The Heritage Foundation said one of the authors of a report released this week criticizing a bipartisan Senate plan to revise U.S. immigration laws has resigned.
The co-author, Jason Richwine, wrote a Harvard University dissertation in 2009 that said immigrants’ intelligence quotient scores were “substantially lower” than those of white Americans and that the difference “is likely to persist over several generations.”
Richwine is no longer employed by Heritage, Michael Gonzalez, the group’s vice president of communications, in an e-mail yesterday that didn’t give a reason for the resignation. Heritage is a policy group that supports smaller government led by former South Carolina Senator Jim DeMint, a Republican.
The dissertation, first reported by the Washington Post on May 8, led to criticism from pro-immigration groups that said Richwine’s findings were grounded in racism.
The report released by Heritage on May 6 said creating a path to citizenship for about 11 million undocumented immigrants now in the U.S. would cost taxpayers $6.3 trillion over the immigrants’ lifetimes.
The figure is more than double the $2.6 trillion estimate Heritage produced the last time Congress attempted a broad revision of U.S. immigration law in 2007. The potential cost is part of opponents’ arguments against an immigration bill the Senate Judiciary Committee began considering May 9.
Richwine, a Heritage senior policy analyst, received his doctorate in public policy from Harvard University. Before joining Heritage in 2010, he had a fellowship at the American Enterprise Institute in Washington. He co-authored this week’s report with Robert Rector, a senior research fellow at Heritage.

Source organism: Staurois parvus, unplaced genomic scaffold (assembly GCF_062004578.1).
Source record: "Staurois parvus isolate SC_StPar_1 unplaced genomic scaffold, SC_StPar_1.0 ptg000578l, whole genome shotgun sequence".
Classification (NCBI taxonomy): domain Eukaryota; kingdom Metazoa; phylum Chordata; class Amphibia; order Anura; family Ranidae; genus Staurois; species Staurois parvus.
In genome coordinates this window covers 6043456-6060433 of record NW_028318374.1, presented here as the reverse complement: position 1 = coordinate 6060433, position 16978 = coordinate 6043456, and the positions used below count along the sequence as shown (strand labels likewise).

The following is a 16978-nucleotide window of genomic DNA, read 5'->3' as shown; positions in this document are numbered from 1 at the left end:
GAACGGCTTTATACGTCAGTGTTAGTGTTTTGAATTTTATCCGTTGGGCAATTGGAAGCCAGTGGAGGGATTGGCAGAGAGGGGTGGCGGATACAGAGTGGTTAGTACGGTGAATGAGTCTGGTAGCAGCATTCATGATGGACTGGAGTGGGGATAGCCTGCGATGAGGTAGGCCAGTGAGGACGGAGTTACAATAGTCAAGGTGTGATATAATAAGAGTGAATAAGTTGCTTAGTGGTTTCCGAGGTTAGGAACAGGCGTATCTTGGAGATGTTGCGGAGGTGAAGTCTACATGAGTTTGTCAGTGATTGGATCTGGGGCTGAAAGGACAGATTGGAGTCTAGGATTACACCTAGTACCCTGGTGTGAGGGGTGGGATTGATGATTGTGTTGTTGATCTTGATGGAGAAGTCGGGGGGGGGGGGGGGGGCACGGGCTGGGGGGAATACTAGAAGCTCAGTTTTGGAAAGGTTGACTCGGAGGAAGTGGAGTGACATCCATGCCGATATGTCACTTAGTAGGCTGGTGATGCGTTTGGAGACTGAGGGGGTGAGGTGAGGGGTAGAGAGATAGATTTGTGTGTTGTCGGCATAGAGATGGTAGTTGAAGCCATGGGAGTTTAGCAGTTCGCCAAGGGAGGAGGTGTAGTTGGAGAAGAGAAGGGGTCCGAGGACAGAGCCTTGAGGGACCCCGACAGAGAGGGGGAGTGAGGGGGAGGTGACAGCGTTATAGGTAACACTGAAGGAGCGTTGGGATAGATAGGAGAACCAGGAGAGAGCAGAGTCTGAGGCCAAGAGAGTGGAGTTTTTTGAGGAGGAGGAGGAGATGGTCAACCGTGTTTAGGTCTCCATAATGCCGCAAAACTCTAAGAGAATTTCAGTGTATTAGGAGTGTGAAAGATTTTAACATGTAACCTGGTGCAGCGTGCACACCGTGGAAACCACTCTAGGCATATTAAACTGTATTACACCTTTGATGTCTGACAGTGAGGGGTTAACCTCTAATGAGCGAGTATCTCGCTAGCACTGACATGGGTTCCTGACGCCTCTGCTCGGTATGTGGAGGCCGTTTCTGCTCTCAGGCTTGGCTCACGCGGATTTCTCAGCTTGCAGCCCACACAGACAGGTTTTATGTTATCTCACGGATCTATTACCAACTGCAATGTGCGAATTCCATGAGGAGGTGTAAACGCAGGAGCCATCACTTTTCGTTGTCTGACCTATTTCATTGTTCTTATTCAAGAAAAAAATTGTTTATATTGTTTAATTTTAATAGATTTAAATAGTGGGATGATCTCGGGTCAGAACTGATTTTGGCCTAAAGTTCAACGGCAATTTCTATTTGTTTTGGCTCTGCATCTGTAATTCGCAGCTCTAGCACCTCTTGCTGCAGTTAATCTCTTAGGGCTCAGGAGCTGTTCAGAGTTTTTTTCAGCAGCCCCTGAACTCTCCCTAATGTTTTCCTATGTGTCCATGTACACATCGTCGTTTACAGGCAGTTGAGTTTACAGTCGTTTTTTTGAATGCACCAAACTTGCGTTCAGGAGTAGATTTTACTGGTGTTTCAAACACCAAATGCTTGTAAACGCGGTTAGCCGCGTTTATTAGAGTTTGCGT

In his dissertation, Richwine described a “growing Hispanic underclass.”
“No one knows whether Hispanics will ever reach IQ parity with whites, but the prediction that new Hispanic immigrants will have low-IQ children and grandchildren is difficult to argue against,” Richwine wrote, according to the Post.
Though Heritage attempted in a statement earlier this week to distance itself from Richwine’s previous work, some groups began to call for DeMint’s resignation.
One of them, Presente.org, a Latino advocacy group, said Richwine’s resignation isn’t enough to satisfy Heritage’s critics. In a statement, the group’s executive director, Arturo Carmona, said he is “still waiting for the Heritage Foundation to renounce the findings of his research.”
“Hiring racists like Richwine is unacceptable, but what’s worse is putting their organization’s name on a report laden with faulty research,” said Carmona.
The Heritage report was also under attack from Republicans who support revising immigration laws over its central finding that overhauling U.S. laws would inflate U.S. deficits and the national debt.
The report said legalizing undocumented immigrants will increase participation in programs such as Social Security, Medicare and Medicaid, along with food stamps and public assistance for the poor.
Doug Holtz-Eakin, a former Congressional Budget Office director, said the report failed to consider increased tax revenue resulting from rising immigrant incomes over their lifespans and upward mobility by their children.
The Social Security Administration said May 8 the Senate bill would add more than $275 billion in revenue to Social Security and Medicare, increase the gross domestic product by 1.63 percent and add more than 3 million jobs over the next decade.